In the mad rush to balance the chemical fertilizer kitty with global prices, policy makers are forgetting a huge problem that is staring us in the face — the deteriorating soil in the country and the resultant threat to food security. However farmers are aware of the crisis, but are helpless in the absence of support systems from the government. A recent Greenpeace India report, “Of Soils, Subsidies and Survival,” based on social audits conducted in five Indian States, has revealed that 96 per cent out of the 1,000 farmers surveyed were of the opinion that the use of chemical fertilisers led to soil degradation but they continue to use them as there was no other option. Ninety-four per cent of the surveyed farmers believed that only organic fertilisers can maintain soil health. However, only one per cent of the farmers received any kind of support for production and the use of organic fertilisers. Ninety-eight per cent of the surveyed farmers were ready to use organic fertilisers if they are subsidised and made easily available.

Further, only 34 per cent of them knew that chemical fertilisers are subsidised. Of those who knew, only seven per cent knew that a new subsidy system (NBS) was introduced by the government for chemical fertilizers. Even at the subsidised rate, 94 per cent of them thought that chemical fertilisers are unaffordable and not economical.

These are some of the eye-opening revelations that the government should look into. Whenever a fertilizer sop is announced, it is lauded as a farmer-friendly measure. But farmers are not even aware. They are more worried about the soil, a resource on which their livelihood is dependent. But the government tends to ignore this.

Support for alternatives

It is a well-accepted scientific fact that organic matter is the lifeline of the soil which is critical to maintain the health of this ecosystem. Measures have to be taken to promote the generation of sufficient biomass in a field to be added to the soil. Ecological fertilization offers a range of ways to nourish the soil, with no damage to the ecosystem, be it in irrigated or rainfed regions. Indian farmers were once aware of these practices. However with the mad promotion of chemical intensive agriculture in the country, invaluable, traditional knowledge has faded away. From a knowledge driven system, agriculture production in the country has become an external input–driven system. This is when the crisis started to emerge.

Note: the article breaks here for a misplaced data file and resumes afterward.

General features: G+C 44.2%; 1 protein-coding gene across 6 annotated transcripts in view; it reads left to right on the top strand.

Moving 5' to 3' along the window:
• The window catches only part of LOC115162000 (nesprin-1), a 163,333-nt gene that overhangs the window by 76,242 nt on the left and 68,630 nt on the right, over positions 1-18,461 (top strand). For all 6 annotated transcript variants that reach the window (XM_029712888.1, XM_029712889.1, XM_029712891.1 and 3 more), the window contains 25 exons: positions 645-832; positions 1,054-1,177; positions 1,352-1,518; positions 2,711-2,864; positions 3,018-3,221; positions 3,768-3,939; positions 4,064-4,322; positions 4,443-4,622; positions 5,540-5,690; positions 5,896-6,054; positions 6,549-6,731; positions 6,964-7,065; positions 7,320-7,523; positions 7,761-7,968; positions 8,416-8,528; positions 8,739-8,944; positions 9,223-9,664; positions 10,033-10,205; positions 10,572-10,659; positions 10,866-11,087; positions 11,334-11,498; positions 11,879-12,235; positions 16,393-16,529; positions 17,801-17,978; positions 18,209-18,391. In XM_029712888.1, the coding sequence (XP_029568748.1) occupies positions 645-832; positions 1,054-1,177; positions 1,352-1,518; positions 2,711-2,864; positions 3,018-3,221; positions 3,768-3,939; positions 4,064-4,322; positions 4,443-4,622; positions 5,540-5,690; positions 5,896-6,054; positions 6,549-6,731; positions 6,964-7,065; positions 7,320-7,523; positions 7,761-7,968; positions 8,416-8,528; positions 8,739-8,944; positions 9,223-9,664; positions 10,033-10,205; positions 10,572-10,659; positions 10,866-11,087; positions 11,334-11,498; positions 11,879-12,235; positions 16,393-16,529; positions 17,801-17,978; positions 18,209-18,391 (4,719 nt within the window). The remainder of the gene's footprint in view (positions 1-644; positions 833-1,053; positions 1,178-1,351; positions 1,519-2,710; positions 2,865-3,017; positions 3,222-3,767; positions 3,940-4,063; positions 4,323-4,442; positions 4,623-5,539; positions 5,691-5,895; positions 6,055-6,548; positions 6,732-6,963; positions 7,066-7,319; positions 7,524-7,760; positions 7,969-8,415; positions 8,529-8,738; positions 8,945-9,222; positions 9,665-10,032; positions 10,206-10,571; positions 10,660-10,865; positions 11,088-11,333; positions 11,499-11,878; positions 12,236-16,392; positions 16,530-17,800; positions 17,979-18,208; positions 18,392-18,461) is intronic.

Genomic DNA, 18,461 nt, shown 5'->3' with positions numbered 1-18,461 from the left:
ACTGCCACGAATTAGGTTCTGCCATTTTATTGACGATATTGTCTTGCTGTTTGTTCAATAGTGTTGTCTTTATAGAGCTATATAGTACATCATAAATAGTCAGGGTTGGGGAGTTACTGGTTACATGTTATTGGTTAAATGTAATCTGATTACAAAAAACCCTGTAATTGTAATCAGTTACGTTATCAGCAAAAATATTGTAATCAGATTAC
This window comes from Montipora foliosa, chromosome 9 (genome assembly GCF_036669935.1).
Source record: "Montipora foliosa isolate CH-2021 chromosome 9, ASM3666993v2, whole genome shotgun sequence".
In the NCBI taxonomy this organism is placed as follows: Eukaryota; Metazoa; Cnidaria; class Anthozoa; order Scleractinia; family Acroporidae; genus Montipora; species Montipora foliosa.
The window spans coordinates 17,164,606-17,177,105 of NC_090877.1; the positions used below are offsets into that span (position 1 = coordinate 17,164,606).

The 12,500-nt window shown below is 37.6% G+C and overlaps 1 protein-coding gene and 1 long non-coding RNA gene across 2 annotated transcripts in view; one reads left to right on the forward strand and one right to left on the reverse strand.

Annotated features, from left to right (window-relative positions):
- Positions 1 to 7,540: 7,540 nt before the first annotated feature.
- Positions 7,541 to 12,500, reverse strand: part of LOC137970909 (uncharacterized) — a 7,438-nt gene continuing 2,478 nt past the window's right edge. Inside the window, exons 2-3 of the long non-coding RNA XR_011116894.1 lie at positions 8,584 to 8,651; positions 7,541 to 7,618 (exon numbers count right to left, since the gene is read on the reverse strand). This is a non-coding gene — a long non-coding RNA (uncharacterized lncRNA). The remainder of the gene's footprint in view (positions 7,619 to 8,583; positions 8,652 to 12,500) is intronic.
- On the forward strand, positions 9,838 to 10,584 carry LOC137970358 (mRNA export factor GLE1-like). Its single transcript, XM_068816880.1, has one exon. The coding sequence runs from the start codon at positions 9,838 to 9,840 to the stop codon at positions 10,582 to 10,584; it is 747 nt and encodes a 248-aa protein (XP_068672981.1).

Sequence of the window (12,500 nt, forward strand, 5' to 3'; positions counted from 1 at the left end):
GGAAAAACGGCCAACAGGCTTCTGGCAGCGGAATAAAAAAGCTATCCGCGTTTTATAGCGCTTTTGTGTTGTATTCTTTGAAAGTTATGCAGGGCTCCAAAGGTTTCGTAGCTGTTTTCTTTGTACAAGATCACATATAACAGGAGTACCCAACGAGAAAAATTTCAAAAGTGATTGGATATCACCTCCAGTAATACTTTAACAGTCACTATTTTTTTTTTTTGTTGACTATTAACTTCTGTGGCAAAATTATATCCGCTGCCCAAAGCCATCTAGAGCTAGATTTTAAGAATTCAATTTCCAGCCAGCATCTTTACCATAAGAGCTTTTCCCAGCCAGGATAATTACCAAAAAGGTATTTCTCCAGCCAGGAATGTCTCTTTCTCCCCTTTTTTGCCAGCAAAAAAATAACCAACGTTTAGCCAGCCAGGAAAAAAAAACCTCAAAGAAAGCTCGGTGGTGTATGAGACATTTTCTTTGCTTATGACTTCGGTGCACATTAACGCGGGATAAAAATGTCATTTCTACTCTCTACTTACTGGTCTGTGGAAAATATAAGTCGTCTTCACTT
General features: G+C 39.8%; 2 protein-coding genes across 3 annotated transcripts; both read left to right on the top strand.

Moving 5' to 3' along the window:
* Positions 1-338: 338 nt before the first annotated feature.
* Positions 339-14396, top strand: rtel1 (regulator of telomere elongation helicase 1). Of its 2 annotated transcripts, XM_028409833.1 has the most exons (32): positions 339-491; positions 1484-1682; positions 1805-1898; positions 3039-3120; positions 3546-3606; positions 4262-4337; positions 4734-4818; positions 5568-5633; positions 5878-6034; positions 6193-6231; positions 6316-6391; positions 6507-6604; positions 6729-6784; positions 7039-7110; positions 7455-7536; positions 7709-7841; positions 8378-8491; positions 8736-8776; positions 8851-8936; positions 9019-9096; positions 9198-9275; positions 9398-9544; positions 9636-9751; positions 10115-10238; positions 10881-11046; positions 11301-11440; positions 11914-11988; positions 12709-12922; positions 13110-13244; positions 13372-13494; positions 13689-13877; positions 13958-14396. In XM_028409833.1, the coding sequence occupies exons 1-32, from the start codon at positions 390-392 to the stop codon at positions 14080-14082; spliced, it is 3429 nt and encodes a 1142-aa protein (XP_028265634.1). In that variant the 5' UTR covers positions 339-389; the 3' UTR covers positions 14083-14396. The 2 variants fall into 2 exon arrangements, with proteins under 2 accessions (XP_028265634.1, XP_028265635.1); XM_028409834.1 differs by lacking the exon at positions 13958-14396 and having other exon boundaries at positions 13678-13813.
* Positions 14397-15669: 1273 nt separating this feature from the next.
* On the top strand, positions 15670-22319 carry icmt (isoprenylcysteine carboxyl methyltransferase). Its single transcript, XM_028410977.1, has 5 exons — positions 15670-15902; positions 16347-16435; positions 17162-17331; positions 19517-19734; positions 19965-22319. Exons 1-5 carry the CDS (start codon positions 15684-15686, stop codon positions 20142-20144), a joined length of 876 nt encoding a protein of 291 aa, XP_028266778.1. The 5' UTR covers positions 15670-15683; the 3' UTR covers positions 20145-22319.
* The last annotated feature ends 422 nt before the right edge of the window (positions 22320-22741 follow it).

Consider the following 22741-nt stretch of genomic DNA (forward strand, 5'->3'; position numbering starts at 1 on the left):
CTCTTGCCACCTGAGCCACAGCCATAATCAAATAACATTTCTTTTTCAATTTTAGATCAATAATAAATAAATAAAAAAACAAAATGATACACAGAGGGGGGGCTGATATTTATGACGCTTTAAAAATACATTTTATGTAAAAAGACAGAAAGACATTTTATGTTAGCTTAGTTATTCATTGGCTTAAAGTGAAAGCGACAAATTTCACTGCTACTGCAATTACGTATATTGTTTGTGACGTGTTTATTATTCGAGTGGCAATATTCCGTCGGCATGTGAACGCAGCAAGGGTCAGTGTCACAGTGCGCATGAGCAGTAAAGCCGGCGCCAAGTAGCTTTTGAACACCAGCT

The agriculture research system in the country has always neglected an eco-friendly means of soil nutrition and never approached it in a holistic way. It has always revolved around a chemical intensive agricultural model. There is an impending need to refocus scientific research to identify the value of the traditional knowledge available with a farmer. Scientific research should go hand in hand with farmers' wisdom to help the country tide over the crisis.

The government should think about how long we can depend on a volatile fossil fuel-based agriculture system. How long can we be dependent on fertilizer imports? How long can we ignore the state of the soil in the country? And how long can we ignore a farmers' plight?

Now is the time for the government to start building an alternative support system which is both farmer and farm friendly. This can open up a lot of rural employment opportunities and contribute to the livelihood security of a farmer. This will also bring prosperity to rural India.

( The writer is Member of Parliament and former Union Minister of Rural Development .)